I was merely answering Extemp.ís question.
I believe that the NNMA currently requires a CO detector in accommodation spaces for certified boats.
Exhaust system leaks
, the leading cause of death by carbon monoxide on boats, can allow carbon monoxide to migrate throughout the boat and into enclosed accommodation areas. Regularly inspect* your exhaust system and ensure that all exhaust hose clamps are doubled and secure. If you see water
staining on your manifold it means that gases as well as water are leaking. Repair it immediately (a well tuned engine produces less CO than a poorly maintained engine).
* Replace exhaust hoses if any evidence of cracking, charring or deterioration is found.
* Inspect each water pump impeller and the water pump housing, and replace if worn. Make sure cooling
systems are in proper working condition to prevent overheating
and burn through the exhaust system. (Refer to the engine and generator manuals
for further information.)
* Inspect each of the metallic exhaust components for cracking, rusting, leaking or loosening. Pay particular attention to the cylinder head
, exhaust manifold, water injection elbow
, and the threaded adapter nipple between the manifold and the elbow.
* Clean, inspect, and confirm proper operation of the cooling
water">engine cooling water anti-siphon valve (if equipped).
Other CO poisoning etiologies:
It has been generally assumed that CO poisoning was not possible outdoors, however one recent fatality was that of a man working in the cockpit
of his sail boat, with a small generator running on the dock
. The CO drifted down into the cockpit and killed him.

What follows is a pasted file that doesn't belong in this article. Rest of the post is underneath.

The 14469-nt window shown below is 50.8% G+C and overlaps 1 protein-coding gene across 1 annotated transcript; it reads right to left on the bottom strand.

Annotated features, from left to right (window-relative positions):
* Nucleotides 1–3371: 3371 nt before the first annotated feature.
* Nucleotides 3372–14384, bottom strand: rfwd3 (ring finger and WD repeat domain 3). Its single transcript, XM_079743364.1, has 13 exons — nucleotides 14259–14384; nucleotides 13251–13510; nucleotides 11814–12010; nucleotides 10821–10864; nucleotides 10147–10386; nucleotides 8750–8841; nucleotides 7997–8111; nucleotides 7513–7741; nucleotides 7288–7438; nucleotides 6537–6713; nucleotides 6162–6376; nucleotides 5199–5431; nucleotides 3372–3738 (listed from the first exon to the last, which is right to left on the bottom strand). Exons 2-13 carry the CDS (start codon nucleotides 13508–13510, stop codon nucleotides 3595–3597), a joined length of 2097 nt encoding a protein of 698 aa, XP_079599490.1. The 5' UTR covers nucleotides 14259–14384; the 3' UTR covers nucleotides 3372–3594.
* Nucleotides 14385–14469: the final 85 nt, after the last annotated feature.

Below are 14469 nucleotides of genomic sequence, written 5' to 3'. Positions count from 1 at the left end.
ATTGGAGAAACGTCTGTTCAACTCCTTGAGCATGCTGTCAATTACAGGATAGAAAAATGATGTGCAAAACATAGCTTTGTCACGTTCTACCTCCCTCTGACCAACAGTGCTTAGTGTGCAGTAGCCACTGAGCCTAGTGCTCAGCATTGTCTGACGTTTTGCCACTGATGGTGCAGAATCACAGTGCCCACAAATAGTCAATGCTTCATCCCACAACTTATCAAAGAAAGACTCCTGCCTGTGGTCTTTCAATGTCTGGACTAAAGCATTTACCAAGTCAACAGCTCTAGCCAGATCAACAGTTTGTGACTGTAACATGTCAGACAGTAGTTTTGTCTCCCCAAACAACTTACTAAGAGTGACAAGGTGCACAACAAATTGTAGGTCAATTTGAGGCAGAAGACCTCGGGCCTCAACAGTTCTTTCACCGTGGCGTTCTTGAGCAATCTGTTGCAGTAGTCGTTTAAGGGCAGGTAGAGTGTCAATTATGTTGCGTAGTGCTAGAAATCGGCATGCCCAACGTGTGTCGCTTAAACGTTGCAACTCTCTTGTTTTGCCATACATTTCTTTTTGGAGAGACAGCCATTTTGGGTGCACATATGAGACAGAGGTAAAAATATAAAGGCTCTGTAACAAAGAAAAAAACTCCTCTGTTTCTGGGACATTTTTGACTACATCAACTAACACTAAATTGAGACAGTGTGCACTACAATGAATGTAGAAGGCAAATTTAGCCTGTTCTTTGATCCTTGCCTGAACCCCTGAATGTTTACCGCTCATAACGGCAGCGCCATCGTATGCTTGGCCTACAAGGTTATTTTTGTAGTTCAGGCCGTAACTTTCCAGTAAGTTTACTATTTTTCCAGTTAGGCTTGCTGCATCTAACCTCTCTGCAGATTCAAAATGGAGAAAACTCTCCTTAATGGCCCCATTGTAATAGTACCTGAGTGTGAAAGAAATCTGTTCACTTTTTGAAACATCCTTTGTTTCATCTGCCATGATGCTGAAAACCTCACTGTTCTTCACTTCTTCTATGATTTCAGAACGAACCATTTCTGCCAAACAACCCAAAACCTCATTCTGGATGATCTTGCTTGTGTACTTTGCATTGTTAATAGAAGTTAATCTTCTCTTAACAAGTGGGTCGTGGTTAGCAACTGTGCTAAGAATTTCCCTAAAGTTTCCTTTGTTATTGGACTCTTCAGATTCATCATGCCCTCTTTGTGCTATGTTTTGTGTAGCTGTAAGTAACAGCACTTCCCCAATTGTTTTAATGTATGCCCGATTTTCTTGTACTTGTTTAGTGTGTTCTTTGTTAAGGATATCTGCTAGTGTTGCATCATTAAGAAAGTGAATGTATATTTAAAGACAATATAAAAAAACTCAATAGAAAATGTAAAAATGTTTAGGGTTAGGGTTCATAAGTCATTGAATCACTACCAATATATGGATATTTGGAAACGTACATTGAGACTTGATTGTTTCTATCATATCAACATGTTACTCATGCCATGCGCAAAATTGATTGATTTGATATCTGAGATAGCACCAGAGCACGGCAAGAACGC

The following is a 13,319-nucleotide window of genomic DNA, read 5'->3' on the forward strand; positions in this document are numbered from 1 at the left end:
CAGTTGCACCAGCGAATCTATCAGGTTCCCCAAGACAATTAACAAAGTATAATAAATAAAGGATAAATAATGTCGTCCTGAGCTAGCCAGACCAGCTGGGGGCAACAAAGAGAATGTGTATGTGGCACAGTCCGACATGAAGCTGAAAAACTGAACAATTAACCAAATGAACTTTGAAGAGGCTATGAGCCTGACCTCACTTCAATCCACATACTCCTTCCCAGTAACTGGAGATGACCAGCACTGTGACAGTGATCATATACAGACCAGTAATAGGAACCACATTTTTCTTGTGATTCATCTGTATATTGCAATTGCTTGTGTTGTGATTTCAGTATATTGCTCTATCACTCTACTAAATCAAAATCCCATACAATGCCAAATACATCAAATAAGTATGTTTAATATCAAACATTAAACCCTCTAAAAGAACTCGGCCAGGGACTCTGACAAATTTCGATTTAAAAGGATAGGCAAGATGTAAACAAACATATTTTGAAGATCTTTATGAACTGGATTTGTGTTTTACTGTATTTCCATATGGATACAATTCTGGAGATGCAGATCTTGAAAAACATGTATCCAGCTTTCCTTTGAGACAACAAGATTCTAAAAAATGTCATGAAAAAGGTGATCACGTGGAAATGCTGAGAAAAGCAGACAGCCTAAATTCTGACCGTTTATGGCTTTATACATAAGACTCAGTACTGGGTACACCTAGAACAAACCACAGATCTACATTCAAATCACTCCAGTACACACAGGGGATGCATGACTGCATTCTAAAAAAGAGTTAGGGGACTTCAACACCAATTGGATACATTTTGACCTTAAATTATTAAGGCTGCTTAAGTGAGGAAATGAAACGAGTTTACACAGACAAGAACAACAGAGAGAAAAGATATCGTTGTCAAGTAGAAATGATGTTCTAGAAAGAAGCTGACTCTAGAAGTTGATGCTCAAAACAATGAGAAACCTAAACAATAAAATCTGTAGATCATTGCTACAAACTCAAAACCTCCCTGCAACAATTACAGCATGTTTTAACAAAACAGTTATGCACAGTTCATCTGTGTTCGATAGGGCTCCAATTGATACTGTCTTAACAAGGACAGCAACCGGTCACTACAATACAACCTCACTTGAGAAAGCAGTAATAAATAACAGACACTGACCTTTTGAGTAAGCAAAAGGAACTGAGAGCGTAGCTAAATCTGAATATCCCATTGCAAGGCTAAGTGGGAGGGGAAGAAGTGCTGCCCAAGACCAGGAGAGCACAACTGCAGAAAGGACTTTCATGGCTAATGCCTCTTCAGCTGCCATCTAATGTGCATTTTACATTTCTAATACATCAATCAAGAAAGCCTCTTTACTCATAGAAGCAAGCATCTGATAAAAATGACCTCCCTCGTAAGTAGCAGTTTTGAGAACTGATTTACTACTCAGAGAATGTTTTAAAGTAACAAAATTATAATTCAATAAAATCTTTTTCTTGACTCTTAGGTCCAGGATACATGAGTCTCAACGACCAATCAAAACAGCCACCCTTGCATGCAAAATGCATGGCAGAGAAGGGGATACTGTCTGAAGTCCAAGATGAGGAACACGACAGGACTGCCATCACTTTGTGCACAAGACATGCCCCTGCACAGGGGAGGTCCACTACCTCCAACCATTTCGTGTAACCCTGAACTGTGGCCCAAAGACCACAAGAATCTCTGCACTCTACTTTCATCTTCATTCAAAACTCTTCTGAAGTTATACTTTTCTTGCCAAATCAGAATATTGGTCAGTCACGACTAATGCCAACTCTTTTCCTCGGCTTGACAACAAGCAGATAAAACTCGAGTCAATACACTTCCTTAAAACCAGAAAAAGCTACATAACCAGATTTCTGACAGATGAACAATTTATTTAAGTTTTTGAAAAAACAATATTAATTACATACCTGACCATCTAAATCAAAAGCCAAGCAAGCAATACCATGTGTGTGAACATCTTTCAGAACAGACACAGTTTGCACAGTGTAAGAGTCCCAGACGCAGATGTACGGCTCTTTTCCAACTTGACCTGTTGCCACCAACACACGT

Blockage of exhaust outlets can cause carbon monoxide to accumulate in the cabin
and cockpit area - even when hatches, windows, portholes, and doors are closed.
Exhaust from another vessel that is docked, beached, or anchored alongside your boat can emit poisonous carbon monoxide gas into the cabin
and cockpit of your boat. Even with properly vented exhaust, your boat should be a minimum of 20 feet from the nearest boat that is running a generator or engine.
Slow speeds, or idling, can cause carbon monoxide gas to accumulate in the cabin, cockpit, or even in an open area. A tailwind (force of wind
entering from aft section of the boat) can also increase accumulation.
The "station wagon effect," or backdrafting can cause carbon monoxide to accumulate inside the cabin or cockpit when operating the boat trimmed at a high bow angle, with improper or heavy loading, or if there is an opening which draws in exhaust. This effect can also cause carbon monoxide to accumulate inside the cabin, cockpit, aft deck
, and bridge on power boats, when protective coverings are used and the boat is underway.
CO Exposure Limits
35 ppm - Maximum allowed by EPA outside for 1 hour
200 ppm - Noticeable symptoms
800 ppm - Serious symptoms and even death
1200 ppm - Immediately dangerous to life and health
6400 ppm - DEATH in 10 minutes
I believe defjef is an Architect., whereas I worked for an Engineering firm.
The following dramatization might illuminate our differing points of view.
A Few Good Architects at AMNP